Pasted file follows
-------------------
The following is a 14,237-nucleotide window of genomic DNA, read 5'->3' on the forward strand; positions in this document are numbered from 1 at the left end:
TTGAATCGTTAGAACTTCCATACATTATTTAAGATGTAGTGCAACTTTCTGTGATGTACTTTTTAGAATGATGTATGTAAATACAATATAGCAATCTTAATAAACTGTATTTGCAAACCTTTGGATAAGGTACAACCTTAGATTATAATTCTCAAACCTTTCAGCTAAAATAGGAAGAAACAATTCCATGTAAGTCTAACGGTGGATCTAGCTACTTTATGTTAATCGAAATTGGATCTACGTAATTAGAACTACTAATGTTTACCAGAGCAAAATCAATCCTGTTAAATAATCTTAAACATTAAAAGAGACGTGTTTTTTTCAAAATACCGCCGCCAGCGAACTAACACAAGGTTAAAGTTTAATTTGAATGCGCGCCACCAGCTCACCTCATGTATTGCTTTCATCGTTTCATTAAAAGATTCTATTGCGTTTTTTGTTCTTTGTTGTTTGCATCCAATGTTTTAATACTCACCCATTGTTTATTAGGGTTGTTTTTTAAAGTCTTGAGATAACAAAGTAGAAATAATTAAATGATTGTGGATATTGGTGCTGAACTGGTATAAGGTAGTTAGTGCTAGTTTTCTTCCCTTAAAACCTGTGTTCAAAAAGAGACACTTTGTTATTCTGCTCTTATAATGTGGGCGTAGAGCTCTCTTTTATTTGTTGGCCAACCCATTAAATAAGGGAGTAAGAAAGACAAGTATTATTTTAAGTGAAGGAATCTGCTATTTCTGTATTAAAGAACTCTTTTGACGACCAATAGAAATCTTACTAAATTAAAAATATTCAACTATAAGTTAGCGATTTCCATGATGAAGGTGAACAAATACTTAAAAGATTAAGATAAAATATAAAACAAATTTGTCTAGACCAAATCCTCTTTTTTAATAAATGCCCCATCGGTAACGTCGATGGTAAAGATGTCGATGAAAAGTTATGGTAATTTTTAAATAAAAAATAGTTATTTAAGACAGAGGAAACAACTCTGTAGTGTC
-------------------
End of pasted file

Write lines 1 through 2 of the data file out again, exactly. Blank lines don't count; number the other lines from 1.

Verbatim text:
The following is a 14,237-nucleotide window of genomic DNA, read 5'->3' on the forward strand; positions in this document are numbered from 1 at the left end:
TTGAATCGTTAGAACTTCCATACATTATTTAAGATGTAGTGCAACTTTCTGTGATGTACTTTTTAGAATGATGTATGTAAATACAATATAGCAATCTTAATAAACTGTATTTGCAAACCTTTGGATAAGGTACAACCTTAGATTATAATTCTCAAACCTTTCAGCTAAAATAGGAAGAAACAATTCCATGTAAGTCTAACGGTGGATCTAGCTACTTTATGTTAATCGAAATTGGATCTACGTAATTAGAACTACTAATGTTTACCAGAGCAAAATCAATCCTGTTAAATAATCTTAAACATTAAAAGAGACGTGTTTTTTTCAAAATACCGCCGCCAGCGAACTAACACAAGGTTAAAGTTTAATTTGAATGCGCGCCACCAGCTCACCTCATGTATTGCTTTCATCGTTTCATTAAAAGATTCTATTGCGTTTTTTGTTCTTTGTTGTTTGCATCCAATGTTTTAATACTCACCCATTGTTTATTAGGGTTGTTTTTTAAAGTCTTGAGATAACAAAGTAGAAATAATTAAATGATTGTGGATATTGGTGCTGAACTGGTATAAGGTAGTTAGTGCTAGTTTTCTTCCCTTAAAACCTGTGTTCAAAAAGAGACACTTTGTTATTCTGCTCTTATAATGTGGGCGTAGAGCTCTCTTTTATTTGTTGGCCAACCCATTAAATAAGGGAGTAAGAAAGACAAGTATTATTTTAAGTGAAGGAATCTGCTATTTCTGTATTAAAGAACTCTTTTGACGACCAATAGAAATCTTACTAAATTAAAAATATTCAACTATAAGTTAGCGATTTCCATGATGAAGGTGAACAAATACTTAAAAGATTAAGATAAAATATAAAACAAATTTGTCTAGACCAAATCCTCTTTTTTAATAAATGCCCCATCGGTAACGTCGATGGTAAAGATGTCGATGAAAAGTTATGGTAATTTTTAAATAAAAAATAGTTATTTAAGACAGAGGAAACAACTCTGTAGTGTC